Time and money are saved when you use DITA correctly and implement a second release, or have large reuse of content across product lines, platforms, audiences, or other identified mixed delivery (such as multiple output types for multiple channels).
There are hundreds or even thousands of possible reuse candidates in every single set of content out there. That’s a lot of wasted time.
Dr. JoAnn Hackos, owner of ComTech and executive director of the Center for Information Development Management describes the payoff for one client implementing DITA:
Repurposing content is simple, as long as you label content elements using DITA semantics. I worked with an organization that needed to print a quick reference card for their telephone customers. All the information needed for the quick reference card, simple titles and minimal instructions, was already part of the users’ manual. Because a DITA tasks correctly labels titles and steps and allows you to select the topics you want by using filtering, the team was able to extract and appropriately style all the content for the quick reference cards in all languages. It took seconds rather than days.
Remember that by using semantic labels, you create a database of text that you can manipulate in ways you never thought possible.
In DITA, a sentence is something that is authored once, then pulled in everywhere it’s needed. It’s consistent, it’s easily managed, and when you need to update it, you update it once, in one spot, and it automatically updates everywhere it’s been used. You’ve just saved all your authors another hour or two every time the product changes, which is about a thousand times every year.
No more wasted content.
Pain Point #6: Translation costs a lot and takes too long
If you ask your translation vendor about the relative cost of translating DITA (or even better, a related standard called XLIFF that you can use with DITA), they will tell you you’ll be saving 50% of your translation costs on average.
Once content is separated from format, which is what having it in XML does, it’s easier for translation memories to store and retrieve that translated content (retrieving one phrase or sentence rather than multiple versions of the same information). Because content is tagged based on what type of content it is, it also helps translators be more accurate.
Companies can find substantial savings using DITA in the management of translations, which is a major issue for anyone with live documents. Without XML, when the source language is updated, nothing connects it with the already-translated content, so you don’t have notifications when it needs to be translated again.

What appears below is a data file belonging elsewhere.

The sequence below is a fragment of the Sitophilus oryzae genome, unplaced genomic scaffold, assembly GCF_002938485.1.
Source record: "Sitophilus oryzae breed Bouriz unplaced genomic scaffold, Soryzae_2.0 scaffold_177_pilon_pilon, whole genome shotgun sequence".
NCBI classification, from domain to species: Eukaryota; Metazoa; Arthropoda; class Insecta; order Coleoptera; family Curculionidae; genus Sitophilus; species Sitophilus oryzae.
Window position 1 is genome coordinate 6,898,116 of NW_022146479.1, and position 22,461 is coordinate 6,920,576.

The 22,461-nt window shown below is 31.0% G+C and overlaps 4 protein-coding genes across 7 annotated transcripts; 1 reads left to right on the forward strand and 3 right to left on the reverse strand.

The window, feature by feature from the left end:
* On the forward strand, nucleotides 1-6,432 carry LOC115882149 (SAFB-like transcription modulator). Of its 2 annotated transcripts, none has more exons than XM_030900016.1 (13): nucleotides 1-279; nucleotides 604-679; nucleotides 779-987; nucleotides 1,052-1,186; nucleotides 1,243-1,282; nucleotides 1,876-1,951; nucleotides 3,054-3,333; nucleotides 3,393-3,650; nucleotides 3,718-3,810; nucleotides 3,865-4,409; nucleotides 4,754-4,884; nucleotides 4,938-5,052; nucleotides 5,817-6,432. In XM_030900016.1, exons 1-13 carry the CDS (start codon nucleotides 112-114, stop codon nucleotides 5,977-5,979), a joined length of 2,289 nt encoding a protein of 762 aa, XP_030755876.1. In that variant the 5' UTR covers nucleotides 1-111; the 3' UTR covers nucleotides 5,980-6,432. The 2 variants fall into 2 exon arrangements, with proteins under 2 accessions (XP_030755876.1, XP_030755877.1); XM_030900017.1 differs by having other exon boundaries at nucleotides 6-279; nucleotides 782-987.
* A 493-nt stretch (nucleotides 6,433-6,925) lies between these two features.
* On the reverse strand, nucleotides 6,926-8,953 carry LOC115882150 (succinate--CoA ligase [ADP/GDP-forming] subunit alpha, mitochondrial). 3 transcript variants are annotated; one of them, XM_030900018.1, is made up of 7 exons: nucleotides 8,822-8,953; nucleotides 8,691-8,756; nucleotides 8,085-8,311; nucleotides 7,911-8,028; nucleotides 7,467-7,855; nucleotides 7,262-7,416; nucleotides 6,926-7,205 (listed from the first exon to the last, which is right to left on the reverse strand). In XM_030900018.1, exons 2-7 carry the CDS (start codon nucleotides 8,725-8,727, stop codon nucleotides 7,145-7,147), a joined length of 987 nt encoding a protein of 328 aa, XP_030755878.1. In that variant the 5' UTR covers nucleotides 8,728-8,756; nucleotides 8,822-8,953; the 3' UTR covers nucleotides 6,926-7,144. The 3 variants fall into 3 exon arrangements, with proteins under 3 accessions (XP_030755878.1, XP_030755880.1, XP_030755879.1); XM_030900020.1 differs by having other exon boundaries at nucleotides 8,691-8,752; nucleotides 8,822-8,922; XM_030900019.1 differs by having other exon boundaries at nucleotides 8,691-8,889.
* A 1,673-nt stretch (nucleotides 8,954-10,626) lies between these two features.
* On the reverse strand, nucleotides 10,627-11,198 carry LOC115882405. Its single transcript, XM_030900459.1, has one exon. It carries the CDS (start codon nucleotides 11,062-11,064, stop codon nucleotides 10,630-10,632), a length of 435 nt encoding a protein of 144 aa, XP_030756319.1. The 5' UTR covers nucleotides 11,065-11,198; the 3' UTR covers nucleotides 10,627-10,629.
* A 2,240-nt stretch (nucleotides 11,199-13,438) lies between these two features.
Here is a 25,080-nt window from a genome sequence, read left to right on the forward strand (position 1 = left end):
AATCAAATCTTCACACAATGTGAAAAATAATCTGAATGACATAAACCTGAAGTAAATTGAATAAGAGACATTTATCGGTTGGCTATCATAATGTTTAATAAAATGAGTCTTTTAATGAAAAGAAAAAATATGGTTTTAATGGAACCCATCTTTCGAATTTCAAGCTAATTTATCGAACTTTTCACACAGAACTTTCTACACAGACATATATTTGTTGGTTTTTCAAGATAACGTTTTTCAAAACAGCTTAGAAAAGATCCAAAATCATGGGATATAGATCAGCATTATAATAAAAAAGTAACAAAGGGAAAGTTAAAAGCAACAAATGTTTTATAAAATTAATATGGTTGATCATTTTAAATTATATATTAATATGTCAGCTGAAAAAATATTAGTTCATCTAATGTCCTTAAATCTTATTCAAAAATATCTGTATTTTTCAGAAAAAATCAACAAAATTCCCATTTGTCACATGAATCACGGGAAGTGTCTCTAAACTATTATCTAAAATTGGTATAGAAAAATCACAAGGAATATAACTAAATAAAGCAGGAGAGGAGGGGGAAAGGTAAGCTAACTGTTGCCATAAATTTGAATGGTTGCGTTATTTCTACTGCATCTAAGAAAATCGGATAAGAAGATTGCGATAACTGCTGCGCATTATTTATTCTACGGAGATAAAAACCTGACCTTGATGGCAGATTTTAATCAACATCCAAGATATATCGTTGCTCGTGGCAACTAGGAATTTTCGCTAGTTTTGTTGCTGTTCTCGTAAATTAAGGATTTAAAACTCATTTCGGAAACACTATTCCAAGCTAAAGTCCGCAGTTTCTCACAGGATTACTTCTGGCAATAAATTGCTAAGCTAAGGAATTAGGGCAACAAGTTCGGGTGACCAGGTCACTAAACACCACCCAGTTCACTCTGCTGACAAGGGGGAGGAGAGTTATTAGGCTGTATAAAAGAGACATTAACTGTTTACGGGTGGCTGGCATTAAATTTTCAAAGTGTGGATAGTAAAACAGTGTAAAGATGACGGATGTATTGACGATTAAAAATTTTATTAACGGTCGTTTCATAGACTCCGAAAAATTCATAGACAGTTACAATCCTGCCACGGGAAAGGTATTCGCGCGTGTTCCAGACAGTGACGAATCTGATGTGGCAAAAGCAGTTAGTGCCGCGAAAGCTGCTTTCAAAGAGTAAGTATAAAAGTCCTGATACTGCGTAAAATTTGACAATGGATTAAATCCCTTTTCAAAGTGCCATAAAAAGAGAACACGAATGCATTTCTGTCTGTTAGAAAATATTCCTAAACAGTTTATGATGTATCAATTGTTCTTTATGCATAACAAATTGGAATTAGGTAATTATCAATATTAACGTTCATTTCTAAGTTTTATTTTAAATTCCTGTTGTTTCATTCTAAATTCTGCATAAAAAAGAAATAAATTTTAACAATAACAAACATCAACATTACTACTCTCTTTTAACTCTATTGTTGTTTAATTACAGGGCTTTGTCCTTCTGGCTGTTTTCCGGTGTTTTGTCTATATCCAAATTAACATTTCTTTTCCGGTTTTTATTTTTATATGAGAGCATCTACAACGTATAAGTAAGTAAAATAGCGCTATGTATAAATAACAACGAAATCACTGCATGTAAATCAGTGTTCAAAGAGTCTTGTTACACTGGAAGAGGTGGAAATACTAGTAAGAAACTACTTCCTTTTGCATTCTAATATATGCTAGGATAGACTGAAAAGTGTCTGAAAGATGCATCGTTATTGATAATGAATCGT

Although there are some tools involved (such as a CCMS), you can automate management of translations so that when changes are made to source, you
- know when and what content needs to be re-translated, and
- can send just that topic for translation.
Multiply a single instance by the number of languages, and potential updates, and you can see that huge savings are possible for anyone translating content.
Pain Point #7: Different audiences see the same content
Companies that produce complex, interchangeable or customizable products have needs for content that may vary depending on the conditions of who will read it in what context. Often, the authoring teams resort to convoluted workflows and multiple nearly identical projects to ensure that they keep the right content in front of the right audience.
DITA architecture solves this pain point because it allows authors to create custom content for different audiences from the same source.
They use one set of topics to author for both audiences, using attributes on elements to tag when a piece of information belongs solely to one audience and not to the other.
Authors can then create variations on the document and end up with two guides, each one targeted for a specific audience.
Pain Point #8: I can’t easily publish to multiple formats
Customers want their information their own way, and publishing only PDFs of your user assistance will create major issues for people trying to get help using their smartphone.
XML transforms relatively easily into multiple formats. Some of the most common ones are PDF, HTML, HTML5, and ePub. But it’s also possible to transform DITA into Excel, RTF, and even PowerPoint.
The limits of transforming XML into other formats are primarily based on your skill, time, and imagination. However, I find that it definitely helps to work with someone very experienced with XSLT, the XML transform language, who can either teach you or do the work for you. You only need to set up the transform once for each output you need, so it’s a big up front effort with a long-term pay off.
A solid DITA implementation can solve the major content production pain points many organizations experience, while opening the door to new opportunities and process improvements that transform more than content.
May We Suggest? Resources for DITA
Elsewhere on TechWhirl
- What is DITA?
- Tech Writer Tips & Tricks—DITA
- Lightweight DITA: A Preview from Michael Priestly
- Discussion List Archives